|The MINI E. The zero-emission MINI will sport a plug logo in Interchange Yellow. Click to enlarge.|
The BMW Group will introduce its battery-electric MINI E (earlier post) at the Los Angeles Auto Show in November. BMW says that it will deploy a fleet of some 500 of the all-electric vehicles for private use in daily traffic.
The MINI E will be powered by a 150 kW (204 hp) electric motor fed by a 35 kWh lithium-ion battery pack (28 kWh usable), with a single-stage helical gearbox transferring power to the front wheels. The MINI E’s electric drive train produces a peak torque of 220 Nm (162 lb-ft), with 0 to 100 kph acceleration in 8.5 seconds. Top speed is electronically limited to 152 kph (95 mph).The battery pack will support a range of more than 240 km (150 miles).
Based on the current MINI, the car will initially be available as a two-seater. The space taken up by back-seat passengers in the series model has been reserved for the lithium-ion battery pack. The 380V lithium-ion storage unit comprises 5,088 cells grouped into 48 modules. These modules are packaged into three battery elements that are compactly arranged inside the MINI E.
The MINI E’s lithium-ion battery can be plugged into all standard power outlets, with charge time dependent on the voltage and amperage of the electricity flowing through the grid. In the USA, MINI will provide its cusomtres with a fast-charging wallbox. To be installed in the customer’s garage, the wallbox enables higher amperage, and provides a full 28 kWh recharge after 2.5 hours. Based on the car’s range, a kilowatt hour translates into 5.4 miles (185 Wh/mile).
Regenerative braking can extend the car’s range by up to 20%.
The MINI E’s brake system comes with a newly developed electric underpressure pump. Its Electrical Power Assisted Steering (EPS) is the same as the one used in mass-produced MINIs. Both brake and steering assistance react to driving conditions and are thus extremely efficient. Even the air conditioning’s electrical compressor only operates if desired or necessary.
Weighing in at 1,465 kilograms (3,230 lbs), the MINI E has an even weight distribution. Minor modifications made to the suspension ensure safe handling at all times. The Dynamic Stability Control (DSC) system has been adapted to this model’s specific wheel loads.
The MINI E will initially be made available to select private and corporate customers as part of a pilot project in the US states of California, New York and New Jersey. The possibility of offering the MINI E in Europe as well is currently being considered.
The limited-production MINI E series will be manufactured through the end of 2008 at the company’s Oxford and Munich sites. MINI’s UK plant will be responsible for manufacturing the entire vehicle with the exception of the drive components and the lithium-ion battery, with the brand’s series models rolling off its assembly lines concurrently. The units will then be transferred to a specially equipped manufacturing complex situated on BMW plant premises where the electric motor, battery units, performance electronics and transmission will be integrated.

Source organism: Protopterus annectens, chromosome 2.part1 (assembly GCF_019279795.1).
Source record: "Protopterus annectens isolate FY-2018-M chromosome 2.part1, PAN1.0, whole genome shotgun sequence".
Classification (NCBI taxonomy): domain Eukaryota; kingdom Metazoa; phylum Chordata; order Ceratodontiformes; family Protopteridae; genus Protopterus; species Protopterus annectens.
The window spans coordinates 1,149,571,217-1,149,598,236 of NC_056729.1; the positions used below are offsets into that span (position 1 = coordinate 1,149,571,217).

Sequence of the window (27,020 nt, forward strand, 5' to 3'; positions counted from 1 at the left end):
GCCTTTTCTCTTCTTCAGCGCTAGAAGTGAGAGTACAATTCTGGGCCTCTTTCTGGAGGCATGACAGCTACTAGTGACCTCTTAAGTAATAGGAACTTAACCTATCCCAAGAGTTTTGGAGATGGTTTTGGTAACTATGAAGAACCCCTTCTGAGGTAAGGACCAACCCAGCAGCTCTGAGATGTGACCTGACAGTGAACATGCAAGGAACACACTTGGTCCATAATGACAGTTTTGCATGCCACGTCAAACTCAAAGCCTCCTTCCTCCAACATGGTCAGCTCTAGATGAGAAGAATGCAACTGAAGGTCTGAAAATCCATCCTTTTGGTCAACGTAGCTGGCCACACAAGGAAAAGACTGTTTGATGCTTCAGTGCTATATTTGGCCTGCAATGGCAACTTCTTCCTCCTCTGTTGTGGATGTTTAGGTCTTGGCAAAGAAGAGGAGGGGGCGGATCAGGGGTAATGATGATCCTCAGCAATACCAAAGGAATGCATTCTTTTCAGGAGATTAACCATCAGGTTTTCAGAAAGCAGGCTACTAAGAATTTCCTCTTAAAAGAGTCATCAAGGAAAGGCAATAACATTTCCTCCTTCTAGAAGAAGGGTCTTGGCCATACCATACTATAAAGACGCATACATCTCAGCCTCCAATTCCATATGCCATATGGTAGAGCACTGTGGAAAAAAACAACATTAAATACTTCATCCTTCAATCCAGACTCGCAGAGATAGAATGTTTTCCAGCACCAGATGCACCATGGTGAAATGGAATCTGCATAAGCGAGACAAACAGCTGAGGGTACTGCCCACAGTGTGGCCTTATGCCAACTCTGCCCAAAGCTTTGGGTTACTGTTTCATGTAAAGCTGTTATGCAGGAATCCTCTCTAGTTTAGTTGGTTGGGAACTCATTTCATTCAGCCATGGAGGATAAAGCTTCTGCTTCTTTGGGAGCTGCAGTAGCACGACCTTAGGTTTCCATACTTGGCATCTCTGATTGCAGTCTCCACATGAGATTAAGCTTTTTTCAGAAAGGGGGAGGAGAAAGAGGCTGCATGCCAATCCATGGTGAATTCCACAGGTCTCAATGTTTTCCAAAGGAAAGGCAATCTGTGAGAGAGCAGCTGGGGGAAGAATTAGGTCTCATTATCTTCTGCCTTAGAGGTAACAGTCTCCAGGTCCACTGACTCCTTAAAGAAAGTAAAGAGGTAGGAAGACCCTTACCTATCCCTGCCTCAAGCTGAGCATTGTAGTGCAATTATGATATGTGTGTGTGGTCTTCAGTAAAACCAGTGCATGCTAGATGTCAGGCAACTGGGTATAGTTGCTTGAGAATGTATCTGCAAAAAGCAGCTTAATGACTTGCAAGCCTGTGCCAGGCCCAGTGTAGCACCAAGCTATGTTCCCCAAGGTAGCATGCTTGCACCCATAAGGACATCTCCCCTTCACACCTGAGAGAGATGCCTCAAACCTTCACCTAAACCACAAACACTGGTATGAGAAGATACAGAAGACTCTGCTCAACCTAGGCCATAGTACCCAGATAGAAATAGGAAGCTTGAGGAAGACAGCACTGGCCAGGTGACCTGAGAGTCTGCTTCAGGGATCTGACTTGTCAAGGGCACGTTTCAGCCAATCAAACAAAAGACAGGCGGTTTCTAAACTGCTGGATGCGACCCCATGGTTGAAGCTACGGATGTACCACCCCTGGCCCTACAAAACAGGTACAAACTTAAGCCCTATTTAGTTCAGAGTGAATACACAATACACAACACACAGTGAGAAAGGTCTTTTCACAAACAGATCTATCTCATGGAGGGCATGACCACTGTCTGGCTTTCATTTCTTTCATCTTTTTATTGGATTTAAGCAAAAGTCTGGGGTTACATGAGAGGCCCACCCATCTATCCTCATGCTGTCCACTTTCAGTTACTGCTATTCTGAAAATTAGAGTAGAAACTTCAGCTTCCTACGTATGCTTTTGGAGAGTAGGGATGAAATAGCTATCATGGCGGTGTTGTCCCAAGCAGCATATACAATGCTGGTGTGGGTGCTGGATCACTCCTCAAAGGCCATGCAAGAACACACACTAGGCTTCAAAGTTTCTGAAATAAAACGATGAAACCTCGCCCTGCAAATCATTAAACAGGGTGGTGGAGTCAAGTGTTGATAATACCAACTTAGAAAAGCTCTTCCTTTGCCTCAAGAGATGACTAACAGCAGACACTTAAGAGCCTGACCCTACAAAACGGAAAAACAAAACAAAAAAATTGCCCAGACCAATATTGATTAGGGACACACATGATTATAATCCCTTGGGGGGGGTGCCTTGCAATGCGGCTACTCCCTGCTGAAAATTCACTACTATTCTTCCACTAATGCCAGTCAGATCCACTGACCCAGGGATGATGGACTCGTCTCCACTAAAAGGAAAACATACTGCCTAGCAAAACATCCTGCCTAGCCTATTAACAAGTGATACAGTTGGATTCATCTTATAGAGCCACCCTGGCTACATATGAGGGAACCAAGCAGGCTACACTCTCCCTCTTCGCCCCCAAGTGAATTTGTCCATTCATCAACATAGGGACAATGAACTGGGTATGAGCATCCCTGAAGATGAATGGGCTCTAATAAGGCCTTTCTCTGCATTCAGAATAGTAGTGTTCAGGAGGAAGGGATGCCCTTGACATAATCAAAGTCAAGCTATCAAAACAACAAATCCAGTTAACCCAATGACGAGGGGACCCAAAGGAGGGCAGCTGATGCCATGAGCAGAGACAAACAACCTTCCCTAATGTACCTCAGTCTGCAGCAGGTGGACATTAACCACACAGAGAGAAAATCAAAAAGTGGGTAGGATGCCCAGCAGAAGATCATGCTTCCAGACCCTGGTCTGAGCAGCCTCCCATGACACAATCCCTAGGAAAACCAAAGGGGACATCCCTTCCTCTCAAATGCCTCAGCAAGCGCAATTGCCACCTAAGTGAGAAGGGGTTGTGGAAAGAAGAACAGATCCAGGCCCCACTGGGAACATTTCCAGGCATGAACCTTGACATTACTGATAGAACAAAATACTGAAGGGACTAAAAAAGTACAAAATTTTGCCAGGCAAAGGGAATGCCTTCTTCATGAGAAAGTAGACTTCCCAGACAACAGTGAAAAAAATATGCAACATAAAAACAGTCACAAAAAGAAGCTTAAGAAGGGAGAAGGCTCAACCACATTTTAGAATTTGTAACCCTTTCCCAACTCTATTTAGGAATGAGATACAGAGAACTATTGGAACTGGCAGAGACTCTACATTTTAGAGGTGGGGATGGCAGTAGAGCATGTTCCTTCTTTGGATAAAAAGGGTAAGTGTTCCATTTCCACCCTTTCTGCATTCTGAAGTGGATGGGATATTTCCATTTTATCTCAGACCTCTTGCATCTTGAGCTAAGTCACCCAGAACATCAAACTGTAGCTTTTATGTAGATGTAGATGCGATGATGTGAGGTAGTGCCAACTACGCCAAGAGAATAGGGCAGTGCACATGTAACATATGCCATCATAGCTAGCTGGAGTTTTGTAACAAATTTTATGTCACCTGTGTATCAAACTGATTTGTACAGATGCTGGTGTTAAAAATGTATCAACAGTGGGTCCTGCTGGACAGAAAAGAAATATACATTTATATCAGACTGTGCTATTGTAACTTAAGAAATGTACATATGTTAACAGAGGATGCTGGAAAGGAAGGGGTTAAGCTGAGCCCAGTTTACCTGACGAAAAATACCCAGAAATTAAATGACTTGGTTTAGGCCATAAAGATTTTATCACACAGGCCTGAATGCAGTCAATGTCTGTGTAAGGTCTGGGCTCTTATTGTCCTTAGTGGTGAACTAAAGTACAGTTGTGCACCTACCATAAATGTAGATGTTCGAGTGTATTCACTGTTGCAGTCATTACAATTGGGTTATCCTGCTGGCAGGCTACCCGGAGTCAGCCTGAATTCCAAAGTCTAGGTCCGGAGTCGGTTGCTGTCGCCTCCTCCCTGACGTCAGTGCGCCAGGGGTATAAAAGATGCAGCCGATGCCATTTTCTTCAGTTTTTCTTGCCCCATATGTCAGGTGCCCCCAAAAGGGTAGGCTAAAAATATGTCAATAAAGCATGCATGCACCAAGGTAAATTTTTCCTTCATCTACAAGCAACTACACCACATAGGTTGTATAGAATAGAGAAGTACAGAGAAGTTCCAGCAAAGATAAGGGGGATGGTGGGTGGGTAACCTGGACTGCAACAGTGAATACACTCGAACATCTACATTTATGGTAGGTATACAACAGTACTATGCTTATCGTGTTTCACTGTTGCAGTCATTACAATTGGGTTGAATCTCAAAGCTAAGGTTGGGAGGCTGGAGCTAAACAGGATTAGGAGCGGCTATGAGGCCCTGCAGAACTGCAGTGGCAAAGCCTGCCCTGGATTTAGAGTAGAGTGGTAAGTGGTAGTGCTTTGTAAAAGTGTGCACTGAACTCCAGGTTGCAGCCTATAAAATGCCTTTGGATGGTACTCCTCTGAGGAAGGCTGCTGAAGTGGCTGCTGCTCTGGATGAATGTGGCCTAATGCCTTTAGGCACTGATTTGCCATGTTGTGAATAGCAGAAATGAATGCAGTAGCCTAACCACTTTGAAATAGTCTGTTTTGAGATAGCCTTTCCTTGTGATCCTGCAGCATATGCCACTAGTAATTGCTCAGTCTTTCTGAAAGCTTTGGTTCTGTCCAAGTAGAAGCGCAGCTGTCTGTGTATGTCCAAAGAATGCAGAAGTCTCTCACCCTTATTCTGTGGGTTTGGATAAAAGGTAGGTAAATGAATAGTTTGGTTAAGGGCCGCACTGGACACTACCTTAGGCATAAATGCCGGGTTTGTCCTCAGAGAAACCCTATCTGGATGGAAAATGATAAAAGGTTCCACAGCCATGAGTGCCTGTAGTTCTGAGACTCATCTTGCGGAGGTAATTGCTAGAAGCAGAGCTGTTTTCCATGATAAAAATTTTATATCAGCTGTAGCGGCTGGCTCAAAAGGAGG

MINI E customers will join forces with BMW Group experts to assist in the project’s evaluation. The cars will be offered on a one-year lease with an extension option. Monthly lease installments will cover any required technical service including all necessary maintenance and the replacement of wearing parts. At the end of the lease, all of the automobiles belonging to the project will be returned to the BMW Group’s engineering fleet where they will be subjected to comparative tests. Only lockable garages or similar buildings will qualify as homebases and power stations for the MINI E.
MINI will establish a service base on both coasts of the US, staffed by service engineers that are specially trained to perform maintenance and repair work on the MINI E’s electrical components. In the event of drive malfunction, these experts will provide professional support at the customer’s local MINI dealer or the service base’s specially equipped workshop. Technical inspections will take place after 3,000 miles (just under 5,000 kilometers) and at least after six months.
The MINI E has already gone through the major phases of product development for mass-produced vehicles and passed numerous crash tests on the way. Aspects investigated besides passenger protection were the impact of collision forces on the lithium-ion battery and finding a non-hazardous location for it in the car. The MINI E’s energy storage unit emerged completely unscathed from all of the crash tests mandated by US standards.
The BMW Group says that it plans to start series production of all-electric vehicles over the medium-term as part of its Number ONE strategy. The development of innovative concepts for mobility in big-city conurbations within the scope of “project i” has a similar thrust, as its objective also includes making use of an all-electric power train.